His long awaited bride, p.6
His Long-Awaited Bride, page 6
“Where were the ER docs? Dr. Tremaine or Dr. Stafford?”
“Jared was on duty but he was busy with a car wreck. Five people injured with four needing surgery. I hung around to handle the minor stuff as most of them were my patients anyway.”
He may have been physically occupied with tending patients all night, but that hadn’t stopped his mind from occasionally wandering to Marissa. Luckily he’d been too busy with patients to dwell on what she and Pendleton were doing at her house, although at two a.m. he’d fought the strongest urge to drive by her house. Now he took comfort that it hadn’t been necessary.
Equally fortunate was how Toby had done his part at keeping those two from tangoing between the sheets. He made a mental note to buy the year-old Cairn a case of his favorite beef-and-cheese treats.
“Isn’t that what you always do?” she asked. “Hang around the ER to help out? I’ll bet the docs love it when they call you for one of your patients. They know you’ll stay all night.”
He shrugged. “Why not? There’s nothing to do at home.”
“That’s my point, Justin. You need a life beyond the hospital.”
Did he? He hadn’t considered his daily routine on those terms before because his work had always been his life, even more so after his divorce, but maybe she was right. He couldn’t steer Marissa’s affections away from Pendleton if he spent every waking moment seeing patients. Then again, if he was a good man, a gentleman, he would step aside for Pendleton because he was the one Marissa thought she wanted. However, Justin had never claimed to be a gentleman.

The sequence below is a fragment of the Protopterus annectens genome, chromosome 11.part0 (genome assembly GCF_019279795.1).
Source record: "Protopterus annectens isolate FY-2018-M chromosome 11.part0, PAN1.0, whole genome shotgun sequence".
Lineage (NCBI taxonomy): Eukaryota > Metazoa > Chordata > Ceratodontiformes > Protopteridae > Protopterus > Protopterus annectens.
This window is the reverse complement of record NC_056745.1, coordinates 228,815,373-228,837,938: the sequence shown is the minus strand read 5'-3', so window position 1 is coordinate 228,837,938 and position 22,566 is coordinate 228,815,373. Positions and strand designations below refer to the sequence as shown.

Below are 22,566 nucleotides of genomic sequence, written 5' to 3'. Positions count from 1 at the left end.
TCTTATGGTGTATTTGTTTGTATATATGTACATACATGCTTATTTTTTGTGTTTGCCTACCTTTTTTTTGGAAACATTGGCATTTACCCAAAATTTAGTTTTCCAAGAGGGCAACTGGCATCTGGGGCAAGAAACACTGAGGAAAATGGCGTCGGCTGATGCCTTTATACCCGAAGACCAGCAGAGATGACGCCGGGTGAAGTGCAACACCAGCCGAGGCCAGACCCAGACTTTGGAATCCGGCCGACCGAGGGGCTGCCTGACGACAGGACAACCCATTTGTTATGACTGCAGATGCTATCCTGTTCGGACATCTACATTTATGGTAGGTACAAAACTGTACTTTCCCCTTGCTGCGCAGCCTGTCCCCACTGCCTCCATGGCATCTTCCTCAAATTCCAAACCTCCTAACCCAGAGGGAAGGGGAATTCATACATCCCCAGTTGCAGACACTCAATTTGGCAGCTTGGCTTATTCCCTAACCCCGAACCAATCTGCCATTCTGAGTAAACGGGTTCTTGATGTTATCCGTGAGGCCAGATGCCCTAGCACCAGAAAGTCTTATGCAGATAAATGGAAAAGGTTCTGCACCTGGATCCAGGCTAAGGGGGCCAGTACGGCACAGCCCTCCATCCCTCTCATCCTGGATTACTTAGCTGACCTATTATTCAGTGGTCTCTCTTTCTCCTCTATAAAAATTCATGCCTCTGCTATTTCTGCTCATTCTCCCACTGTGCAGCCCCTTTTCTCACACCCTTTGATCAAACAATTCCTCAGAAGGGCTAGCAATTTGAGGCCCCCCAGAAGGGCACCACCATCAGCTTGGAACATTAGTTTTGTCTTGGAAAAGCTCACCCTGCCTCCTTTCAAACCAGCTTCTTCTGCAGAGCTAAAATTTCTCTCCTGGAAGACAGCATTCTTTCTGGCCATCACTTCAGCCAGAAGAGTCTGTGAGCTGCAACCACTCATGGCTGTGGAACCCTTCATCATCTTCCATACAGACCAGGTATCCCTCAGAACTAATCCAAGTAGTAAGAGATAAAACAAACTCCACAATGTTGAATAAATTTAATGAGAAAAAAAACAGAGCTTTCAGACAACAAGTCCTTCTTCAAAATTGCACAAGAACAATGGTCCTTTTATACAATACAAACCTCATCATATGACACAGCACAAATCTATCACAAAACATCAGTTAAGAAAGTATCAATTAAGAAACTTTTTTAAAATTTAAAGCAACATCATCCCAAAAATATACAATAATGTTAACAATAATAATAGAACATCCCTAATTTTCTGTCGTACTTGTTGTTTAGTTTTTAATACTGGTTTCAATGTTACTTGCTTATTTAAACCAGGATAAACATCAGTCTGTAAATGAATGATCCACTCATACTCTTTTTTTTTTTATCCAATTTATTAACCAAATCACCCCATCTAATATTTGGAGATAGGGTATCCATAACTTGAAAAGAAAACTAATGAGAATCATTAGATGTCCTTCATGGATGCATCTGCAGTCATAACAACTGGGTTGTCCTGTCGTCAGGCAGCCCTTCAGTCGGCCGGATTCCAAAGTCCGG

That morning, as he’d showered and shaved, his thoughts from the previous night had coalesced into a semiplan. He couldn’t discredit Pendleton because he had promised Marissa not to dig up any skeletons in the man’s closet, but that didn’t mean someone else couldn’t do the honors. He had several people he could enlist for such a purpose.
While he was waiting for the right information to surface, he would implement phase two of his plan. Ever since they’d both landed in Hope City, Marissa had been appalled by his spartan living. After his divorce, he’d gotten rid of everything except the barest essentials because he hadn’t wanted any reminders of his former life. He’d intended to replace the items, but his long hours of residency had never given him the time. Eventually, he hadn’t noticed the lack, either.
Marissa had, though. And she’d hinted, encouraged and sometimes fussed at him to furnish his house as a sign that he’d put his failed marriage behind him. Now he’d use that very situation to draw her attention away from Pendleton.
“Yeah, I’ve been thinking about that,” he said nonchalantly. “I wondered if you could give me a few decorating tips to spruce up my place.”
“Decorating tips?” she repeated, her shock apparent.
“Yeah. Haven’t you been suggesting a new coat of paint? I need your advice on choosing colors.”
She eyed his black trousers and white shirt. “You have been stuck on certain shades,” she agreed.
“Which is why I need your help. If you’re free, that is.”
“As a heart attack,” he replied. “Isn’t that what you’ve been telling me for the last two years? That new paint was the absolute first thing I needed?”
“I didn’t think you were listening.”